It's come to January where I've finally realised I have serious issues in controlling my moods whenever I hear events or read things that remind me of what frustrates me, or on days when I feel really alone I just start to remember stuff I'd rather not, and almost anything sets me into a spiral of a deep-depressive mood, where I end up staying in bed for hours not wanting to get out of it. I've told myself that I'll get my mental wellbeing sorted out after my exams, as anything like CBT would take way too much time and effort at my stage - and I don't want to face the things that really make me feel down when I'm going to be revising for and sitting my A2 exams.

    I'm really struggling at the moment where I don't feel like I have much control over the way I feel now, and it's damaging my relationships with my family, my friends and my partner. All I want to do is keep it together until I've sat my A2 exams, and completely focus on my study. It's really difficult to do that at the moment.

    So I was wondering if you guys have any ideas on what I can do to keep my mental wellbeing stable until the summer? I would really appreciate any helpful advice and ideas from people in a similar situation that have found ways of coping!

    Thank you all

    Hi there!
    I understand that right now you want to focus on your exams and do well in your A-levels so that you can get into a good university, however I can only tell you based on my own experiences that its very important to prioritise your well-being over your studies. It's not a good idea to keep pushing it back because it does catch up with you, especially with the pressure that university brings. University really does test your character, and your ability to survive in situations that test your social, and academic skills adding the additional financial pressure. Cases of depression are common because it can be a very difficult transition for a lot of people to make. Going in with unresolved or unmanaged problems will only add fuel to the fire.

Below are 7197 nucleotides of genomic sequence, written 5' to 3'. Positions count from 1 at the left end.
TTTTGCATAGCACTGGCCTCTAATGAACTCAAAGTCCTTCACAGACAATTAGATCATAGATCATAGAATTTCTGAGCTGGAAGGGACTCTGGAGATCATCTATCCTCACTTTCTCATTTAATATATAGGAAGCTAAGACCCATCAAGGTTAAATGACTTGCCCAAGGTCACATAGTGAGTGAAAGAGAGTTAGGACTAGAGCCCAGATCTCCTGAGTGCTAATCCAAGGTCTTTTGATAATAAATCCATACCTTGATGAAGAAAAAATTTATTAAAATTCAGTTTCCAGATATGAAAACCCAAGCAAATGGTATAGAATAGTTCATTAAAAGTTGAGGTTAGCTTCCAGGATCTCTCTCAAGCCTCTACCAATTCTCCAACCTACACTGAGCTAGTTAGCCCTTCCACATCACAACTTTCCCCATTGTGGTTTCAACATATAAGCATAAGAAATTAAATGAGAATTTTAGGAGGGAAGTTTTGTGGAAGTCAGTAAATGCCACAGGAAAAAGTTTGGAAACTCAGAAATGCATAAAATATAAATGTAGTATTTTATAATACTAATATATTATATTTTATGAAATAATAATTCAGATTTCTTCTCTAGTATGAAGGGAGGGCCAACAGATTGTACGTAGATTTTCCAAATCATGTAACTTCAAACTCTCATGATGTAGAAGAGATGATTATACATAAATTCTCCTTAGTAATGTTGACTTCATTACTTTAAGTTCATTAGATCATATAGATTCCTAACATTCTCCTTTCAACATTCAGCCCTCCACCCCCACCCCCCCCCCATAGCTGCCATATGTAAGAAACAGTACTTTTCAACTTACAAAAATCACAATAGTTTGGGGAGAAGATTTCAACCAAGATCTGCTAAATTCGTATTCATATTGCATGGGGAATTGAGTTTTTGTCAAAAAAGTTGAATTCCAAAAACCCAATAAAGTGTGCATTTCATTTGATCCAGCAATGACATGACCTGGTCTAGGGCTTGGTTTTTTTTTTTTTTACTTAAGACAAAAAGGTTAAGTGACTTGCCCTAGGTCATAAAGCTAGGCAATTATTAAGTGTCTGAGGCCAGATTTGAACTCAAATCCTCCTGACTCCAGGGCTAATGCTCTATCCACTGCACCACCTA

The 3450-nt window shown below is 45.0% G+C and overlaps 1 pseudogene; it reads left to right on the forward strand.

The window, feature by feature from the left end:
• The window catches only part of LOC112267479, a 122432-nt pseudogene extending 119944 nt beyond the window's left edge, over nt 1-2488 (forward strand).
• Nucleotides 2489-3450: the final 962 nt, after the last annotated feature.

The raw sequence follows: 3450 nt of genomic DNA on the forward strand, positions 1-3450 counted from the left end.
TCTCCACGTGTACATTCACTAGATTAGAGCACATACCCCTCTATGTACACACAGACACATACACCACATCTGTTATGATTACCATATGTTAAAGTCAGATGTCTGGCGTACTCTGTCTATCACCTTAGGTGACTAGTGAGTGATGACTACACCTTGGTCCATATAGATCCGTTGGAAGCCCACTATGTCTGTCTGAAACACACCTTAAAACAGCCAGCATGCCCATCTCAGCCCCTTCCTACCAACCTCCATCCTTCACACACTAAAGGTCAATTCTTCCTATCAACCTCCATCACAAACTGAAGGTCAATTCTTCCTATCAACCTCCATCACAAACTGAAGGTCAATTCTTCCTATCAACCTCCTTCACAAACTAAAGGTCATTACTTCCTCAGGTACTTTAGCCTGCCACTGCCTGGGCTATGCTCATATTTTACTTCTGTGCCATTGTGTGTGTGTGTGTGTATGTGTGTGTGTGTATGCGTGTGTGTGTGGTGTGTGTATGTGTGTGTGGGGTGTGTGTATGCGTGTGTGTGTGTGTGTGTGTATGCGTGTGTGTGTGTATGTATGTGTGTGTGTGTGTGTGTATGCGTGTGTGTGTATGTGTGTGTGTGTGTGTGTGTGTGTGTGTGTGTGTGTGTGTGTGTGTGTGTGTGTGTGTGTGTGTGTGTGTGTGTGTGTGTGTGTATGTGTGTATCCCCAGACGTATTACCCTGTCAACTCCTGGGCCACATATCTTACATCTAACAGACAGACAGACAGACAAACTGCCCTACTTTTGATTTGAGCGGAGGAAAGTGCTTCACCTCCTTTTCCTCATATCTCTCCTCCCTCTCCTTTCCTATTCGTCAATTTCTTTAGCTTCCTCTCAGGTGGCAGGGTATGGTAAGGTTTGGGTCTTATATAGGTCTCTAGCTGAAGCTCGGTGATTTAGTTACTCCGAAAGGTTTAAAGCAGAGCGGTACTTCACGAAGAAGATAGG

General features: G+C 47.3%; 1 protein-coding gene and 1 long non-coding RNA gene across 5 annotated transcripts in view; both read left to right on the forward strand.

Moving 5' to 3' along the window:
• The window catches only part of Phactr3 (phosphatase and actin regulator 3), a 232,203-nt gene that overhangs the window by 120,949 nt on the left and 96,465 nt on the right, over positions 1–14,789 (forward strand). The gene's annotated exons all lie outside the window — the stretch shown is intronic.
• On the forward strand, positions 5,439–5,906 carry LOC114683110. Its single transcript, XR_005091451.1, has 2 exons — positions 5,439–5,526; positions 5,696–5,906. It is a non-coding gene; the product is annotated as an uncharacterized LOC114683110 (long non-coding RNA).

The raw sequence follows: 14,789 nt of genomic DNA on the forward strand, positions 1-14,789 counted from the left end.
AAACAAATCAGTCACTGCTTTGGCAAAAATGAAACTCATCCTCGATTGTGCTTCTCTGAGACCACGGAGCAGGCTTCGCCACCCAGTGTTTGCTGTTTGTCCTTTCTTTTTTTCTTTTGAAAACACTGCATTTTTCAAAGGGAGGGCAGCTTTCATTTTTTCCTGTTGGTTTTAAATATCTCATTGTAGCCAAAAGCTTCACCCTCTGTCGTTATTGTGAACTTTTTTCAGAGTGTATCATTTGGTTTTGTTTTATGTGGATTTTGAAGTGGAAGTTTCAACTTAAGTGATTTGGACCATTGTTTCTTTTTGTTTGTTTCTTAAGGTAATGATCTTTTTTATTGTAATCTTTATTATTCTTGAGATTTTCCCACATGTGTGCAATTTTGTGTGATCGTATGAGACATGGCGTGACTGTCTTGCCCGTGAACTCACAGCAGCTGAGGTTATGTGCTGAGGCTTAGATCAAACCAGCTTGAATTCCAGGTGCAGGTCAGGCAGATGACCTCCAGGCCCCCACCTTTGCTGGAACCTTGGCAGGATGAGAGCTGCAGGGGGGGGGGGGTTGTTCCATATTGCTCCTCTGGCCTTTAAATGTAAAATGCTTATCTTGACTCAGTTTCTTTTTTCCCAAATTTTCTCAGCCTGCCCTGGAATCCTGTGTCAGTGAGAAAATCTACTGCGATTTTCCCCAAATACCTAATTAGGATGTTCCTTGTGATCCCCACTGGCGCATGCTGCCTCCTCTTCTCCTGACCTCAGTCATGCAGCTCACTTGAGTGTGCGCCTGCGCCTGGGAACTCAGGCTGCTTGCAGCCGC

I recommend that you seek counselling, hopefully your college provides that whilst just to get that extra support and be able to talk to someone. Your college might also have workshops on how to manage stress and other common problems so maybe ask about that. Do not be concerned about what your university will think, to my knowledge they will not be informed that you have received any type of well-being/counselling support whatsoever. Also you should know that in university they have counselling and mental health support systems that they encourage you to join if you need support therefore they are likely to discriminate against anyone who is suffering with their mental health.